Tate Modern’s entrance: How did the Rothko vandal evade security and slip out the door?
[More on this, here.]
What I hate about journalistic coverage of “statement” crimes—deplorable acts undertaken to make dubious points—is that it bestows fame on the perpetrator, giving widespread, prominent exposure to his bizarre views.
That’s how the story is developing today, regarding yesterday’s vandalism to one of Rothko‘s Seagram Murals at the Tate Modern. (I have linked to some of the coverage of the vandal’s self-justification, but won’t wallow in this muck myself.)
The coverage that irks me most is the two minutes of audio that the BBC has given over to the incoherent ramblings of the suspect, who (to the best of my knowledge) has yet to be apprehended. (If you must hear his comments, you can search the web for this yourself.)
As I wrote in yesterday’s post on this London incident, it brings to mind last June’s videoed Picasso attack at the Menil Collection in Houston. So how are that conservation project and criminal investigation going?
The answer, according to an e-mailed response from Menil spokesperson Vance Muse, is—slowly:
Nothing new to report there, except that that delicate work is going
extremely well, though it is taking time. It is, as you know, a
The work should be completed by the end of the year, but we have no plans to put it back on view immediately.
Once the work is completed, we will have photographs.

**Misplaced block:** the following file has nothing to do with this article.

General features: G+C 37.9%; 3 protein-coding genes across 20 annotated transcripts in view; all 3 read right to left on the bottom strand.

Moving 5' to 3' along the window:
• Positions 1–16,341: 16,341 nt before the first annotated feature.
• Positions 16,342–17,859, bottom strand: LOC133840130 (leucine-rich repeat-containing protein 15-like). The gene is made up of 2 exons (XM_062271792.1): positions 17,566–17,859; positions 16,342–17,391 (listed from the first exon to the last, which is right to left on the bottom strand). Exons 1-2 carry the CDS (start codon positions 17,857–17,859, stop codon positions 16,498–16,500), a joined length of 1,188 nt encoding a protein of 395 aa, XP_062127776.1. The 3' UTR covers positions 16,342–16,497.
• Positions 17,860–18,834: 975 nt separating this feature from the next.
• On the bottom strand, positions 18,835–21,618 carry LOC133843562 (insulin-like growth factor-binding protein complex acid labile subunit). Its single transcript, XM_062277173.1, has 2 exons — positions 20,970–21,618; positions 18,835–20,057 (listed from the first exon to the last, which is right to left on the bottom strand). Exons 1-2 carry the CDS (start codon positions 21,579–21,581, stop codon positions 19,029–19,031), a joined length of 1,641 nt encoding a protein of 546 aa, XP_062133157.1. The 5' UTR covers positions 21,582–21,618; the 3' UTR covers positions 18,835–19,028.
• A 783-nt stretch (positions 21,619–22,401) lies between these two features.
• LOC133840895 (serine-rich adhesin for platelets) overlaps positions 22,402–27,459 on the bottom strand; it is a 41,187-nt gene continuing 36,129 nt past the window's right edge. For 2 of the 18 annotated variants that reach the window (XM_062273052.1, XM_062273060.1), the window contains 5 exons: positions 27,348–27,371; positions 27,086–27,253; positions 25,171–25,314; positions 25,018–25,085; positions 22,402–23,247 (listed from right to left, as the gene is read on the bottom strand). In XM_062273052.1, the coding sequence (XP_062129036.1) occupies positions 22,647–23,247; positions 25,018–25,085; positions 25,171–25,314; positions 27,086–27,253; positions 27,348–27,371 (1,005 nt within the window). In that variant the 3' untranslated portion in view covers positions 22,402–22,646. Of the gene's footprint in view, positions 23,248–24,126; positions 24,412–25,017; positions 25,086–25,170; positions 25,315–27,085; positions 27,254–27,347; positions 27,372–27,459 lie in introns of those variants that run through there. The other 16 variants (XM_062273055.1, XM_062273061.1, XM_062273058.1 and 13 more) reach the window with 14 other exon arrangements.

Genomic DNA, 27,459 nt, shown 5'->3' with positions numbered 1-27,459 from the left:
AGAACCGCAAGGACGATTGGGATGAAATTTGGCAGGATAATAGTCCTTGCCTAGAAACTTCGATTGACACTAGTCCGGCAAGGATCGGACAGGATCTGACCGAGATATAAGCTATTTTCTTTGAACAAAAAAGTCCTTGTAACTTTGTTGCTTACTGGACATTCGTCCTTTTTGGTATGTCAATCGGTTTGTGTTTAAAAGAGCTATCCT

All we know of the HPD [Houston Police Department] investigation is that it is ongoing and that the
two parties (the Menil and the Police Department) are in close contact. We cannot comment beyond that on an ongoing investigation.
Something of what the Tate’s conservators may be up against in trying to remove graffiti while maintaining the integrity of Rothko’s delicate, matte paint surface is evident on the Tate’s own website. In a 2008 Rothko Conservation video, Leslie Carlyle, the museum’s head of conservation, noted that “the paint surface [of Rothkos] is incredibly subtle and very, very, very thin.”
She may want to touch base with Carol Mancusi-Ungaro, director of the Harvard Art Museums’ Center for the Technical Study of Modern Art, who worked extensively on the Menil Collection’s Rothko Chapel murals when she was chief conservator at the Menil Collection.
The big unanswered question about the Tate incident is how the culprit managed to exit the museum (as did the Menil’s vandal) without being apprehended. As Anita Singh of the Telegraph reported today, “Police are studying the footage” from the museum’s security cameras in the gallery, and “typically, each room is monitored by a single gallery attendant.”
Regarding the security situation, Tate spokesperson Helen Beeckmans said this in an e-mail to me today:
Tate has strong security systems in place including physical barriers, security officers in the galleries, alarms and CCTV.
With all this, why were the museum and its guards unequal to the task of catching the vandal? We can only hope that they figure out a way to shorten their response time to the “strong security systems.”
Beeckmans also announced that the defaced work was “Black on Maroon,” 1958 (not 1959, as I had guessed yesterday from the visual evidence). There are several paintings of that date and title on the Tate’s Rothko webpage, and Beeckmans has not yet answered my follow-up query regarding the identity of the affected work. She said that she did not “have an image of the work [prior to damage] to release to
Not only have they been slow to identify the affected work but, as far as I can tell, there is still nothing on the Tate’s website about this incident.